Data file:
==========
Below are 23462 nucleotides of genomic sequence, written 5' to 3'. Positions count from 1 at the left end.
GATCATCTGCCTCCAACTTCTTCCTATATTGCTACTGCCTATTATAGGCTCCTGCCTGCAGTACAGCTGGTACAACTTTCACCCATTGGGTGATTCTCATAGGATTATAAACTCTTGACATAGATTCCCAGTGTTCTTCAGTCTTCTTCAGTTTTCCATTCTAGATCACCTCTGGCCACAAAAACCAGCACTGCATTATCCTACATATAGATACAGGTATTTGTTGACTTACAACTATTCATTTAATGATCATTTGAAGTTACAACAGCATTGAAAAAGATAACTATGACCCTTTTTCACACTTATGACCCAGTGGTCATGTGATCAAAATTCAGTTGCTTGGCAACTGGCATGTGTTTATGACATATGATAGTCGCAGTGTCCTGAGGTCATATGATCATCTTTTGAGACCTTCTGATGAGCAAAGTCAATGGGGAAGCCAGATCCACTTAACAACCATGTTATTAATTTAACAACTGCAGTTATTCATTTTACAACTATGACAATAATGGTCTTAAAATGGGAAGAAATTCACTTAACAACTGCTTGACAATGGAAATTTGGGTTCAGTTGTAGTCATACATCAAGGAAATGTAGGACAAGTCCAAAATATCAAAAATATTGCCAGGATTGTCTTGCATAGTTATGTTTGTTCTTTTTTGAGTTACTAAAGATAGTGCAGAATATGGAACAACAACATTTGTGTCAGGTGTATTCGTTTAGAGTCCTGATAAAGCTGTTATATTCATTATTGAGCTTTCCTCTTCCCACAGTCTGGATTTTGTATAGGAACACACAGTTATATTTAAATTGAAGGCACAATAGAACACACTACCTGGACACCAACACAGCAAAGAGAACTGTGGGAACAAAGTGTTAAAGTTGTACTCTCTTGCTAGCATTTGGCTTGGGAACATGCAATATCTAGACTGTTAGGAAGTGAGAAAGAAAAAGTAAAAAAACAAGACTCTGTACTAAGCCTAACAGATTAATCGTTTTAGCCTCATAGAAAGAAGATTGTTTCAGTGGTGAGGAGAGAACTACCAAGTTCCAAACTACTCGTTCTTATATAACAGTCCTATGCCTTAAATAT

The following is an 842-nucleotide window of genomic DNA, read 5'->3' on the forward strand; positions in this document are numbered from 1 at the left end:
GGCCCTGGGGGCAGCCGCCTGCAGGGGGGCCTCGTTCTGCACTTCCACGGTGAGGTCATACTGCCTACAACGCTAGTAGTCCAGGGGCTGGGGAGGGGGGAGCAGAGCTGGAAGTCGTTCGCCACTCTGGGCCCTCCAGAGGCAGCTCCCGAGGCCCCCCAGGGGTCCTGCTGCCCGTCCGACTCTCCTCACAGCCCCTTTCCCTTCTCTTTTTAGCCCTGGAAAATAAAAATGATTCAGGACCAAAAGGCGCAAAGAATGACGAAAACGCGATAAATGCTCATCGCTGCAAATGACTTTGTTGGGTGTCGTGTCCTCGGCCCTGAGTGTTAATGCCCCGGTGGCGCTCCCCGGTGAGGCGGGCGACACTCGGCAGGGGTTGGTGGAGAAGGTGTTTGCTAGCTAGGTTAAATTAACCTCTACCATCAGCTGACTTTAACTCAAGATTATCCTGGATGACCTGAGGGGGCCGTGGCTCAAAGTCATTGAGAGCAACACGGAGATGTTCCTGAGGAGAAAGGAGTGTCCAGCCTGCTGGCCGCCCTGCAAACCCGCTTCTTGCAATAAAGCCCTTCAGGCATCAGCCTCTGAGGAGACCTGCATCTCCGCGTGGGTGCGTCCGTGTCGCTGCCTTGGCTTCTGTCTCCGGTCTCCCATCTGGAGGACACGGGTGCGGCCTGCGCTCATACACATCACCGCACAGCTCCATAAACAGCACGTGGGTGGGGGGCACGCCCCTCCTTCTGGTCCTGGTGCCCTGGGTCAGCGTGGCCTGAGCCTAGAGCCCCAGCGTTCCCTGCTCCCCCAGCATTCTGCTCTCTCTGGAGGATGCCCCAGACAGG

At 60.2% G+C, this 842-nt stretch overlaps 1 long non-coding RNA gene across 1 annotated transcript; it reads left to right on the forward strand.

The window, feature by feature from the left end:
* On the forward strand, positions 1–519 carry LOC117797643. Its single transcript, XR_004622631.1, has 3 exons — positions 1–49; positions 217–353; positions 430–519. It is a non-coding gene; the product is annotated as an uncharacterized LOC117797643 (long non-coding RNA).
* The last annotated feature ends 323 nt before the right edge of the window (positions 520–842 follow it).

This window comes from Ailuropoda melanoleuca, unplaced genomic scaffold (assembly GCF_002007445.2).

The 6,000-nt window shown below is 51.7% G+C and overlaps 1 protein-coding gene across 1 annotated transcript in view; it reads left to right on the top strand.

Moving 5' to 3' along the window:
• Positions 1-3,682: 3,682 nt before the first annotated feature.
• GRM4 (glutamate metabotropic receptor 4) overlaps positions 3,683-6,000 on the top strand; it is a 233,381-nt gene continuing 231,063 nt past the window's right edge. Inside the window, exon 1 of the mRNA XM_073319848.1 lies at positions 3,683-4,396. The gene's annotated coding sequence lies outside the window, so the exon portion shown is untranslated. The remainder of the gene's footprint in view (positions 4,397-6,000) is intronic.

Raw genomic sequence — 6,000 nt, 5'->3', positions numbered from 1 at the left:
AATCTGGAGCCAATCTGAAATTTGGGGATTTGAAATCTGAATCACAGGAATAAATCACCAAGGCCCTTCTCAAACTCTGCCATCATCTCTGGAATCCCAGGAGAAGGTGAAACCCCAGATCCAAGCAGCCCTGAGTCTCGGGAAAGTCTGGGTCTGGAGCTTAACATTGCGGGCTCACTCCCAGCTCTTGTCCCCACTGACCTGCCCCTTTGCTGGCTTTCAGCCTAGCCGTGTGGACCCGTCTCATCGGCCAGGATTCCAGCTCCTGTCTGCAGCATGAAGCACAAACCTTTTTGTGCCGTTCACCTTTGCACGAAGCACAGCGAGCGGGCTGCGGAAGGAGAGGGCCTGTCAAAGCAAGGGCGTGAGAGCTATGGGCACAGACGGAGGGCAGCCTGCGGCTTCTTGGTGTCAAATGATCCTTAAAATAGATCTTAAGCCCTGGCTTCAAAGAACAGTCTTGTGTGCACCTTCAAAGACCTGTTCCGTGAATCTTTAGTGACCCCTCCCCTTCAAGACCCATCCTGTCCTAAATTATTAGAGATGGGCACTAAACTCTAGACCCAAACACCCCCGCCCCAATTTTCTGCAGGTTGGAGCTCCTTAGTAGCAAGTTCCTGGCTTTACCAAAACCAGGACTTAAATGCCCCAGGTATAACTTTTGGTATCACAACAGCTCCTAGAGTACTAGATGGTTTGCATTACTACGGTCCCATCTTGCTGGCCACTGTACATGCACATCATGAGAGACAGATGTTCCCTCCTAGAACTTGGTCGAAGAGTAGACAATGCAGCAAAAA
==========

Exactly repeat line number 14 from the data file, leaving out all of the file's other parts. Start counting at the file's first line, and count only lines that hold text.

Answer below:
Raw genomic sequence — 6,000 nt, 5'->3', positions numbered from 1 at the left: